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The solar subsidy program that the Japanese government started in July 2012, in which they offer triple the rates of Germany, is expected to explode in popularity this year, turning Japan into the world’s third largest solar market after China, and either the US or Italy.
Bloomberg has predicted that Japan’s solar market will be worth around $19 billion over the next three years; more than eight times as much as was invested in 2012. This vast sum of capital expected to be invested has attracted the attentions of Goldman Sachs, as well as some of the largest Japanese banks, including; Mitsubishi UFJ Financial Group Inc., Mizuho Financial Group Inc., and Sumitomo Mitsui Financial Group Inc..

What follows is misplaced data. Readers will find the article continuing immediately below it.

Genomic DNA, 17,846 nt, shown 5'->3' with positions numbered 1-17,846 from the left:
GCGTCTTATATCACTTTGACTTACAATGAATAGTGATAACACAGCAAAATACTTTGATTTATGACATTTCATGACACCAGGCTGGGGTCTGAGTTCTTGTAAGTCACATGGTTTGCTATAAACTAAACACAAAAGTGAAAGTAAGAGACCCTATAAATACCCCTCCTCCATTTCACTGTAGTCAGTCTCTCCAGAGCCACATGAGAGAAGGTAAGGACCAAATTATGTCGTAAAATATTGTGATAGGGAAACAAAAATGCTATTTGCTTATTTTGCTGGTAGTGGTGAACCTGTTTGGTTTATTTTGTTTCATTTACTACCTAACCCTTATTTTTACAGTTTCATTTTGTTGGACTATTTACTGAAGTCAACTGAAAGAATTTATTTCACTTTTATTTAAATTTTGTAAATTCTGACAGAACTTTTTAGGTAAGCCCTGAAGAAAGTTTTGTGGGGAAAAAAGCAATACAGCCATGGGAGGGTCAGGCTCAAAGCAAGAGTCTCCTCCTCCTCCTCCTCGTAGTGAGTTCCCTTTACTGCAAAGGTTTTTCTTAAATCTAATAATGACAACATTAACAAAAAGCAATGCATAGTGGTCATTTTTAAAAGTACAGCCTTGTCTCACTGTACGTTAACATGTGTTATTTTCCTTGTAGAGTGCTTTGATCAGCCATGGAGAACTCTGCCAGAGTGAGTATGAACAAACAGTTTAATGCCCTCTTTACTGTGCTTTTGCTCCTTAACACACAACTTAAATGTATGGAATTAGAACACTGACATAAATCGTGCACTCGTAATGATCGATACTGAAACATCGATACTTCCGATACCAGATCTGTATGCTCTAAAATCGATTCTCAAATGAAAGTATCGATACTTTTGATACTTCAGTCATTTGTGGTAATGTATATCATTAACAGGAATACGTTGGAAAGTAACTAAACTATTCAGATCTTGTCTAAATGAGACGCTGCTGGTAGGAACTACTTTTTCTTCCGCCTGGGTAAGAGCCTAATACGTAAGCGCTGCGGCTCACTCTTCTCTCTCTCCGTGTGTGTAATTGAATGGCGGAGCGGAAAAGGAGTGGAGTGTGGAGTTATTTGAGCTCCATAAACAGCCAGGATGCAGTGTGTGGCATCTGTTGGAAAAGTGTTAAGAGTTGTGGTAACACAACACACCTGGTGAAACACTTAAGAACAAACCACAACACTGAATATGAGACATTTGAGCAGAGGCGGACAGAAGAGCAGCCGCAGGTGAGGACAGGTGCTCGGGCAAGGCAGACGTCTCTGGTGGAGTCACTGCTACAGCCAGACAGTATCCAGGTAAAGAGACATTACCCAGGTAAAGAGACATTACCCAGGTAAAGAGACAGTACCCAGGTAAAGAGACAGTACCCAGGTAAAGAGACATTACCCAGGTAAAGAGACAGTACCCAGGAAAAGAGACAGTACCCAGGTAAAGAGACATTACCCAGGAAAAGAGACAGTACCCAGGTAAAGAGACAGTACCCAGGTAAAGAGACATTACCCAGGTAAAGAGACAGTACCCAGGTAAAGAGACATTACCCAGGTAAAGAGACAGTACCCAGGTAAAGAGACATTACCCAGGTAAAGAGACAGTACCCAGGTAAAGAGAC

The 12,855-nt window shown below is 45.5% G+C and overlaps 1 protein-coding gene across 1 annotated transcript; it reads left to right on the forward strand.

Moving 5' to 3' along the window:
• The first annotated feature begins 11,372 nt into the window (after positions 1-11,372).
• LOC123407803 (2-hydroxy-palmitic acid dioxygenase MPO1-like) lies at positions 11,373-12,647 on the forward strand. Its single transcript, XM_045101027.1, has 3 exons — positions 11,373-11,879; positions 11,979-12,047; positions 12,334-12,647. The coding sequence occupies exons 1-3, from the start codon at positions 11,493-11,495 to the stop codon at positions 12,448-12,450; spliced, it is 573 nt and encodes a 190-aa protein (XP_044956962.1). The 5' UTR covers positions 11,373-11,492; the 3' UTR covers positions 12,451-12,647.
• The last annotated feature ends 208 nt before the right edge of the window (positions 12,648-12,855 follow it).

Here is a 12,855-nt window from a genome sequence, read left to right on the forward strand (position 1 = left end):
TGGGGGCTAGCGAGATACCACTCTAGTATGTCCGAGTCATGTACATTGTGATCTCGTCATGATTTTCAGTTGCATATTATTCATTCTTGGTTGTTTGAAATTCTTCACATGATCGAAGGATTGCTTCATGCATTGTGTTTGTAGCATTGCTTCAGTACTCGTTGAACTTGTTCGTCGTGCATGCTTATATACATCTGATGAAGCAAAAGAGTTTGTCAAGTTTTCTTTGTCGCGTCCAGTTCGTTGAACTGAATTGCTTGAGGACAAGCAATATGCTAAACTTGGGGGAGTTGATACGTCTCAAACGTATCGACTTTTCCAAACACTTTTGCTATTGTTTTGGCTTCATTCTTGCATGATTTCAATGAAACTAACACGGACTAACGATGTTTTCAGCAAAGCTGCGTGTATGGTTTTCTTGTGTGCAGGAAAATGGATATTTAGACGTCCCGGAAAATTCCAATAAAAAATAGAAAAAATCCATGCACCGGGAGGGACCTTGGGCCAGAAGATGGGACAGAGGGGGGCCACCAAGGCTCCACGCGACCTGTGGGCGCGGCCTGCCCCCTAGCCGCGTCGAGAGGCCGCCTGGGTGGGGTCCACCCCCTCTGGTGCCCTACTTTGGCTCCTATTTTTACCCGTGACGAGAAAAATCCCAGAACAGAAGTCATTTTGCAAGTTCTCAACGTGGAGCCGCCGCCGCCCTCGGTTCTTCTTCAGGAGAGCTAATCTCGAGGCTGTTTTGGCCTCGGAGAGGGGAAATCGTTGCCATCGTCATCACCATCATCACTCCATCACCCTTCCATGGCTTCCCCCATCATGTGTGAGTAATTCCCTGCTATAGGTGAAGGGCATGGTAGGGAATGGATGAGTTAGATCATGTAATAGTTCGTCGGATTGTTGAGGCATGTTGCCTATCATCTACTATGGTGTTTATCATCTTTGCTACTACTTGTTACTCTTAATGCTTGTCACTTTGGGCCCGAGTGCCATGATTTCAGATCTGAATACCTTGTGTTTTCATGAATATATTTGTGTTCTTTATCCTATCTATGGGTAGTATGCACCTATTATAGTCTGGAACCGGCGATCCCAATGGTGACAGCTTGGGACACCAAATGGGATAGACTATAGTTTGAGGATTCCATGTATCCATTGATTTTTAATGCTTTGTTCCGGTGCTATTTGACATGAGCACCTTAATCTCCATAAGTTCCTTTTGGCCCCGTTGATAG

Koji Shiroishi, the senior vice president at the finance division of Mizuho, explained that the banks were trying to take advantage of the huge opportunities that government support in the growing industry offered, claiming that “a lending pipeline of this size is rare.”
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Officials from the Japanese solar industry, and the government, have stated that they must learn from Europe’s solar expansion and rein in demand before it spirals out of control and creates a boom-bust cycle.
Having said that the expansion of Japan’s solar industry may not be as prolific as expected if Prime Minister Shinzo Abe decides to change the current energy policies. Shinzo’s Liberal Democratic Party took power in the December national elections, and it is not beyond the realm of possibility that he may decide to alter the energy policies that were set by his predecessor.
By. Charles Kennedy of Oilprice.com
Charles is a writer for Oilprice.com